If the top and the bottom of the unit doesn’t exactly come out even, don’t sweat it. If the amount is small enough you can “fudge it” in your seam allowance, do so. If it’s too much of a difference, something went wrong in your seam allowance or cutting. You may want to remake it. Totally up to you.
The situation changes when you must join multiple seams together. Stars, compasses, Stack-and-Whacks, and pinwheels all have lots of seams which come together at one point. It’s easy to have lots of bulk there, making the center impossible to lay flat. For sake of example, let’s use a pinwheel block. Despite all the bulk, this is one of my favorite blocks – they’re just happy! And the first thing to consider with multiple seams isn’t the pinning, it’s the pressing. It’s super important all the seams are pressed in the same direction – towards the darker fabric if at all possible. This will help them “nest” and make the process much easier.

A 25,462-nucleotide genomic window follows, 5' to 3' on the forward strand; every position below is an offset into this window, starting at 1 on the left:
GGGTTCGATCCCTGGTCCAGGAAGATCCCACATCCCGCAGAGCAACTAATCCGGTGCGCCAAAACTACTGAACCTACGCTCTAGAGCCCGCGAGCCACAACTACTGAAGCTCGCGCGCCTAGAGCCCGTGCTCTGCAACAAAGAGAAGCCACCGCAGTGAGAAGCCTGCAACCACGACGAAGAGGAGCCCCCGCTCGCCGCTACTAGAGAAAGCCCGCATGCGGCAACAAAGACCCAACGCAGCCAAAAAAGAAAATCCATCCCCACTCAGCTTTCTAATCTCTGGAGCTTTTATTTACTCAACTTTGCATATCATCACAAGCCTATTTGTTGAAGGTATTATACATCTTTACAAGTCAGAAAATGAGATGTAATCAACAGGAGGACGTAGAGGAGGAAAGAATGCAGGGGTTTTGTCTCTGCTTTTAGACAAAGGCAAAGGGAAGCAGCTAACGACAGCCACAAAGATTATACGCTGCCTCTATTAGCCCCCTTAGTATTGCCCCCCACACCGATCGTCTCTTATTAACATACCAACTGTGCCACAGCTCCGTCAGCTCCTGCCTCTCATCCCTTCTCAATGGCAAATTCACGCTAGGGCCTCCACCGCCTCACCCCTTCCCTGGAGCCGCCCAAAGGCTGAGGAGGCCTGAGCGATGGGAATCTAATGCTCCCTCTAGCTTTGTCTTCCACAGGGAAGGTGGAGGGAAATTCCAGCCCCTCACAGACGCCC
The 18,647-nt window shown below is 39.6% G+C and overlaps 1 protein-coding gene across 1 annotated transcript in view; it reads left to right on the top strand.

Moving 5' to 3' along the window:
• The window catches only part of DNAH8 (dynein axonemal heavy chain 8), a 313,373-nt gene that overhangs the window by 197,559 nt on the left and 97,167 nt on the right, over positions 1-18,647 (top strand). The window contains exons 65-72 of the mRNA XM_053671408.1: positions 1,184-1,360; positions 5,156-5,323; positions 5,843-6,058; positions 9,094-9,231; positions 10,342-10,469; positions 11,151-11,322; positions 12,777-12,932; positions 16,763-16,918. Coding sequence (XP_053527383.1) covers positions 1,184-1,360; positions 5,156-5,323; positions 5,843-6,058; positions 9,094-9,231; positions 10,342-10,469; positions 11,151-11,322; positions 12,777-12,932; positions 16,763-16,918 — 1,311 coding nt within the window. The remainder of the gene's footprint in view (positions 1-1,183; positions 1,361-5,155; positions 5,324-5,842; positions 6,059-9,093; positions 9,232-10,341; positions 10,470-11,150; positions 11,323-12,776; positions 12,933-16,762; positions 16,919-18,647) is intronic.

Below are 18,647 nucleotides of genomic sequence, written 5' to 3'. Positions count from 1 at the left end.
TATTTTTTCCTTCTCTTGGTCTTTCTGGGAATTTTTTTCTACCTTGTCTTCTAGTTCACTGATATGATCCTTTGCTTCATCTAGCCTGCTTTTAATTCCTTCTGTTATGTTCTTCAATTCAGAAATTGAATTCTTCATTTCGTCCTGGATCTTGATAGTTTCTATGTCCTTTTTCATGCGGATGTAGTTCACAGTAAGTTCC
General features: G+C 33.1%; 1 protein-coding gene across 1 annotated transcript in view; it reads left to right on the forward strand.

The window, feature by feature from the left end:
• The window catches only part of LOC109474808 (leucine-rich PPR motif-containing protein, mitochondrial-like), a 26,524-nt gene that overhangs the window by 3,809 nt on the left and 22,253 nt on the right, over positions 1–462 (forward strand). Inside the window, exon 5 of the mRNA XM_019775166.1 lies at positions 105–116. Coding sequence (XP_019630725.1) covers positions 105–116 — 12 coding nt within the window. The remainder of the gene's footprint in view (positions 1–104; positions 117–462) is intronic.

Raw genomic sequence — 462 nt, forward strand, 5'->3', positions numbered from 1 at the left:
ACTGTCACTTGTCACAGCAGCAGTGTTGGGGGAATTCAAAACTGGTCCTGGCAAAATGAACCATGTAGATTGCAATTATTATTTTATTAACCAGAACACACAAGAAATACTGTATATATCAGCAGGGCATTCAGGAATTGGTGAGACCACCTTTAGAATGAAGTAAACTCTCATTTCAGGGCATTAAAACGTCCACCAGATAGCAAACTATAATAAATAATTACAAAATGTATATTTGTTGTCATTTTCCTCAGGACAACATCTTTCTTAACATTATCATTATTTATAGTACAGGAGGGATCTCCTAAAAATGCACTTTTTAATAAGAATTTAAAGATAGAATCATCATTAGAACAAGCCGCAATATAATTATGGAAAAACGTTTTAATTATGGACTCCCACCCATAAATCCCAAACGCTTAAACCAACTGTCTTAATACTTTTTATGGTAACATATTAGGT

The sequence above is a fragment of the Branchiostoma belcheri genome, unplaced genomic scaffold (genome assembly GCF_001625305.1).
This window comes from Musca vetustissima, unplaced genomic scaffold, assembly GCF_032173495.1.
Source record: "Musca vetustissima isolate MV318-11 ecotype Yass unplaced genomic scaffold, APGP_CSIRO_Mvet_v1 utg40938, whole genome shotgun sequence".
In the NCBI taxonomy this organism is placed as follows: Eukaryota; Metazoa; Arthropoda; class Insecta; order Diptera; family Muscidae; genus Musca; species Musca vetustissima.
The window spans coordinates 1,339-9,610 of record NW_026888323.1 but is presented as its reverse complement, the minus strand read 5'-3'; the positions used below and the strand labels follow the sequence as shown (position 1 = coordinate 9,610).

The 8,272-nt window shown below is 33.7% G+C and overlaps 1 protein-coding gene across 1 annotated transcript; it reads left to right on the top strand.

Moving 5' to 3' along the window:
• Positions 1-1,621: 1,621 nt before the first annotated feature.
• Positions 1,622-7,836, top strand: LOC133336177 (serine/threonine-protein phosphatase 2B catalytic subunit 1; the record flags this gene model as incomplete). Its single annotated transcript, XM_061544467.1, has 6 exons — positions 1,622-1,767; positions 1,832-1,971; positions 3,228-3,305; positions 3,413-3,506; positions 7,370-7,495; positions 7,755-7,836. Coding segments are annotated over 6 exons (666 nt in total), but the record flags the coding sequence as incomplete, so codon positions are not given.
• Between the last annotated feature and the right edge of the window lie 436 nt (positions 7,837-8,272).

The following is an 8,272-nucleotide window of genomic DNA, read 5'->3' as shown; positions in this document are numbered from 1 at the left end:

Now start with the sub-units. Join two blocks together. The way the blocks were pressed should make the seams nest together easily.
Pin these together the same way you would any nesting seams (pick one of the three methods mentioned in last week’s blog…decide which is your favorite and go with it). Sew the two blocks together with a ¼-inch seam. Your intersection should look like the picture below.
The stitching lines will cross over each other ¼-inch away from the two raw edges of the unit. Press the seams to one side (towards the darker fabric if possible). The intersection should match up and look nice and neat
Repeat with the other two blocks, again pressing towards the darker fabric.